Acids are compounds in which the "cation" is H+. (These are not really ionic compounds, but we'll get into that later.) These can be named as compounds as in the previous cases, e.g., HCl is "hydrogen chloride", but are more frequently given special "acid names" (especially when dissolved in water, which is most frequently the case.) The word "hydrogen" is omitted, the word "acid" is added to the end; the suffix is changed as shown below:

Compound name

Acid name

-ate

-ic + acid

 

 

-ite

-ous + acid

-ide

hydro- -ic + acid

Examples

Example

Compound Name

Acid name

HClO3

hydrogen chlorate

chloric acid

H2SO4

hydrogen sulfate

sulfuric acid

HClO2

hydrogen chlorite

chlorous acid

HCl

hydrogen chloride

hydrochloric acid

 

Acid salts are ionic compounds that still contain an acidic hydrogen, such as NaHSO4. In naming these salts, specify the number of acidic hydrogens in the salt. For instance:

Examples

NaHSO4

sodium hydrogen sulfate

NaH2PO4

sodium dihydrogen phosphate

Na2HPO4

sodium hydrogen phosphate

NaHCO3

sodium hydrogen carbonate or sodium bicarbonate

The prefix bi- implies an acidic hydrogen: thus, NaHCO3 is sodium bicarbonate (or sodium hydrogen carbonate); NaHSO3 is sodium bisulfite (or sodium hydrogen sulfite), etc.

 

 

  1. Binary Covalent Compounds Between Two Nonmetals.

Two nonmetals combine to form a covalent or molecular compound (i.e., one that is held together by covalent bonds which result from the sharing of electrons).

In many cases, two elements can combine in several different ways to make completely different compounds. (This cannot happen with ionic compounds, except in the cases of metals that can form more than one charge.) For instance, carbon can share electrons with one oxygen to make CO (carbon monoxide), or with two oxygens to make CO2 (carbon dioxide). For this reason, it is necessary to specify how many of each element is present within the compound.

[Important exception: when the compound contains oxygen and a halogen, the halogen is placed first. If both elements are in the same group, the one with the higher period number is named first.]

1

mono-

2

di-

3

tri-

4

tetra-

5

penta-

6

hexa-

7

hepta-

8

octa-

9

nona-

10

deca-

Examples

SO2

sulfur dioxide

SO3

sulfur trioxide

N2O

dinitrogen monoxide

NO

nitrogen monoxide

NO2

nitrogen dioxide

N2O4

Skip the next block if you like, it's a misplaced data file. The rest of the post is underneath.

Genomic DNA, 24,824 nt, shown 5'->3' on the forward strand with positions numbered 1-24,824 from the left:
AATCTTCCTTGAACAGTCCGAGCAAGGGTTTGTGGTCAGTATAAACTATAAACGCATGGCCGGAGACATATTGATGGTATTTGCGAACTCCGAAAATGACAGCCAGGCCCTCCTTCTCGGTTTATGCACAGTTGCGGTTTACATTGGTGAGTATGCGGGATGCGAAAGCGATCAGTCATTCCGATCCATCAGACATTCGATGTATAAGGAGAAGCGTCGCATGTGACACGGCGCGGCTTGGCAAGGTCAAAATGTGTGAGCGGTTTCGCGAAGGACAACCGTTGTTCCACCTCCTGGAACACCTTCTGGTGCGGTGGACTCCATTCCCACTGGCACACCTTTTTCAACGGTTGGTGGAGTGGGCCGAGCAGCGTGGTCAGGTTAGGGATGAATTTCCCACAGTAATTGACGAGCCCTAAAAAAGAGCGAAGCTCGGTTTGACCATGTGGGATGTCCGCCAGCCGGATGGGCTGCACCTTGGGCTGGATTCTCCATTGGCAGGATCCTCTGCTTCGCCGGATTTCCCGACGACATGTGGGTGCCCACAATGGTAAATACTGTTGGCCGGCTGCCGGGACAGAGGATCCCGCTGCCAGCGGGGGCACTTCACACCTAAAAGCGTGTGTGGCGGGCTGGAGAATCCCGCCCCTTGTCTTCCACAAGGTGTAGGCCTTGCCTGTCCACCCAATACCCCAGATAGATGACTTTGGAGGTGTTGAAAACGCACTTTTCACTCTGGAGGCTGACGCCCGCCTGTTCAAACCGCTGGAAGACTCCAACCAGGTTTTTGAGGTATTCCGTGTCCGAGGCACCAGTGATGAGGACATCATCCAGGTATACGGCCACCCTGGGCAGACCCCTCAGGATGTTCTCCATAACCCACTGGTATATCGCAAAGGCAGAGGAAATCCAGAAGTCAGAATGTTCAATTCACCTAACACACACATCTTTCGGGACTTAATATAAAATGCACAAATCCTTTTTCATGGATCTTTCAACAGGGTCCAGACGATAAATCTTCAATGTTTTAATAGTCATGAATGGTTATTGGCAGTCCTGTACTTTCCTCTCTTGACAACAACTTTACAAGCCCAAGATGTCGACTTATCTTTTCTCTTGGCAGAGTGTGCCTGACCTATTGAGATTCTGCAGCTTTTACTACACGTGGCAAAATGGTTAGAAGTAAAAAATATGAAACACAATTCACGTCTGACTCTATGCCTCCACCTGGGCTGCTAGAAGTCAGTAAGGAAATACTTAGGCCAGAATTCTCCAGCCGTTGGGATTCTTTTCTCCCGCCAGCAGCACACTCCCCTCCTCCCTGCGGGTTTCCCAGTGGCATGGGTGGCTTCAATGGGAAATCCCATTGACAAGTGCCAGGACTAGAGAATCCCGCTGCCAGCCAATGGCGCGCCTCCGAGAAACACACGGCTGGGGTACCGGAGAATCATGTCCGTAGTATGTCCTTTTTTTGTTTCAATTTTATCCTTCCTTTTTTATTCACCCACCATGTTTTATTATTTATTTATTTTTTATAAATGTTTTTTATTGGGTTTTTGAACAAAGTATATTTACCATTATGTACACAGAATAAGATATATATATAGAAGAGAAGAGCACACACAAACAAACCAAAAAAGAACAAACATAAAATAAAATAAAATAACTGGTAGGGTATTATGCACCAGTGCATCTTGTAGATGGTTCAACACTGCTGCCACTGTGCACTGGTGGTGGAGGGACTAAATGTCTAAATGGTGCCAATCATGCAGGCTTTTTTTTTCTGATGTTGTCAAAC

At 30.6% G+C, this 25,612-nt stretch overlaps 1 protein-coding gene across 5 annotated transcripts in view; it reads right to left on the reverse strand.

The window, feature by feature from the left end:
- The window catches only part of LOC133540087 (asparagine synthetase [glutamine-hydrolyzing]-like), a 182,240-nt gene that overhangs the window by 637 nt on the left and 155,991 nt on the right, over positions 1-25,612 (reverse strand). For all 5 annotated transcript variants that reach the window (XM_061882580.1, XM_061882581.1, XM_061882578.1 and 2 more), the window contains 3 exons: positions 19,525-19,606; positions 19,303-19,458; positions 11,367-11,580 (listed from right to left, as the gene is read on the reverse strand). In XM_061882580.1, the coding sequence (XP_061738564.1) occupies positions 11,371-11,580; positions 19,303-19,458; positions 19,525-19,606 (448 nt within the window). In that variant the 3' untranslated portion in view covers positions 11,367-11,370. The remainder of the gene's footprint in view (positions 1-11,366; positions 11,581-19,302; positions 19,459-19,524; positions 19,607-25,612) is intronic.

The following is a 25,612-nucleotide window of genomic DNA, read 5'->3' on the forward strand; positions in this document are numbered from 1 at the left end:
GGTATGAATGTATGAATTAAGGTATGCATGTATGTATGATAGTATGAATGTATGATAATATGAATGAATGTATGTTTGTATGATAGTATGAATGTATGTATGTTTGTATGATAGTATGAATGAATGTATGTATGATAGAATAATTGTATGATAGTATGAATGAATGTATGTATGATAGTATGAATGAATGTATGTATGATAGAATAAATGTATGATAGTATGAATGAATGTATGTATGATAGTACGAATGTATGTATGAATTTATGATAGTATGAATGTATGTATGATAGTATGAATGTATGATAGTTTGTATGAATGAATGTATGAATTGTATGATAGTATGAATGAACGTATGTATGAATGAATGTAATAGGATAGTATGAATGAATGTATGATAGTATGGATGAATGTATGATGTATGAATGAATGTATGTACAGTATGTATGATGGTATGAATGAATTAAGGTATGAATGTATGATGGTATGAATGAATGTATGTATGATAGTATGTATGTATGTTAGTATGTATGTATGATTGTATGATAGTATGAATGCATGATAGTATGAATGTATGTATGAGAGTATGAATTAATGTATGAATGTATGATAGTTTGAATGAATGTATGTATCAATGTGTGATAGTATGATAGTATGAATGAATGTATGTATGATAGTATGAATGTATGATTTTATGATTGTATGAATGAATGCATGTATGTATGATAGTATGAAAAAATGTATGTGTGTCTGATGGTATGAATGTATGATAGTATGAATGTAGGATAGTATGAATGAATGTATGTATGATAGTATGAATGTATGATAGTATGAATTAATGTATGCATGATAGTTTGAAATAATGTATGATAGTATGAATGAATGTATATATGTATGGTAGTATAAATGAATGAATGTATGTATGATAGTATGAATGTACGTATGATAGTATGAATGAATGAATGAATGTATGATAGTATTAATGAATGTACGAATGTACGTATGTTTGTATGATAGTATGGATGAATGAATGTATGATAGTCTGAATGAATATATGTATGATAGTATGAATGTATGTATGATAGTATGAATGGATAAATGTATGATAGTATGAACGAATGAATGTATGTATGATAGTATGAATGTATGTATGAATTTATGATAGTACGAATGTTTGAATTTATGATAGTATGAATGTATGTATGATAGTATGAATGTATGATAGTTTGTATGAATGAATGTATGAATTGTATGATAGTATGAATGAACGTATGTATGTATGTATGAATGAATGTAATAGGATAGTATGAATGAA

dinitrogen tetroxide

N2O5

dinitrogen pentoxide

 

 

  1. Hydrocarbons.

Hydrocarbons contain only carbon and hydrogen, and are the simplest type of organic compound (a compound containing carbon). 

Alkanes contain only carbon-carbon single bonds, and are the simplest of the hydrocarbons. 

The simplest of the alkanes are the straight-chain alkanes, in which all of the carbon atoms are linked together in a line, with no branches. (They don't get simpler than that!) 

Alkanes have the general formula CnH2n+2, and are the constituents of several important fuels, such as natural gas and gasoline.

Organic chemistry has a completely different set of rules for nomenclature; straight-chain alkanes are named using a prefix plus the suffix -ane. Notice that after C4, the prefixes are the same as those listed above for binary covalent compounds.

CH4

methane

C2H6

ethane

C3H8

propane

C4H10

butane

C5H12

pentane

C6H14

hexane

C7H16

heptane

C8H18

octane

C9H20

nonane

C10H22

decane

 

(Because of the tremendous variety of possible organic compounds [over six million, and still counting], the rules for naming structures more complex than the staight-chain alkanes are much more elaborate than those that those we've seen so far, but those rules will be discussed when you take organic chemistry.) 

 

 

 

Molecular Masses from Chemical Formulas

The molecular mass, or molecular weight of a compound (measured in atomic mass units, amu) is obtained by adding up the atomic masses of all of the atoms present within a unit of the substance. 

For ionic compounds, the term formula mass or formula weight is used instead, since there aren't really any molecules present.

The molecular/formula mass is numerically equal to the mass of one mole of the substance.

For example, the molecular weight of water would be obtained by the following process:

Molecular mass of H2O = (2 x atomic mass of H) + (1 x atomic mass of O)
                                       = (2 x 1.00797) + (1 x 15.9994) amu
                                       = 18.02 amu

 

 

 

References

John McMurry and Robert C. Fay, Chemistry, 4th ed. Upper Saddle River, NJ:  Pearson/Prentice Hall, 2004, p. 56-63.

George E. Shankle & Harold W. Peterson, Laboratory Manual for Chemistry 1411.  University publication at Angelo State University, San Angelo, TX  76909, p. 27-31.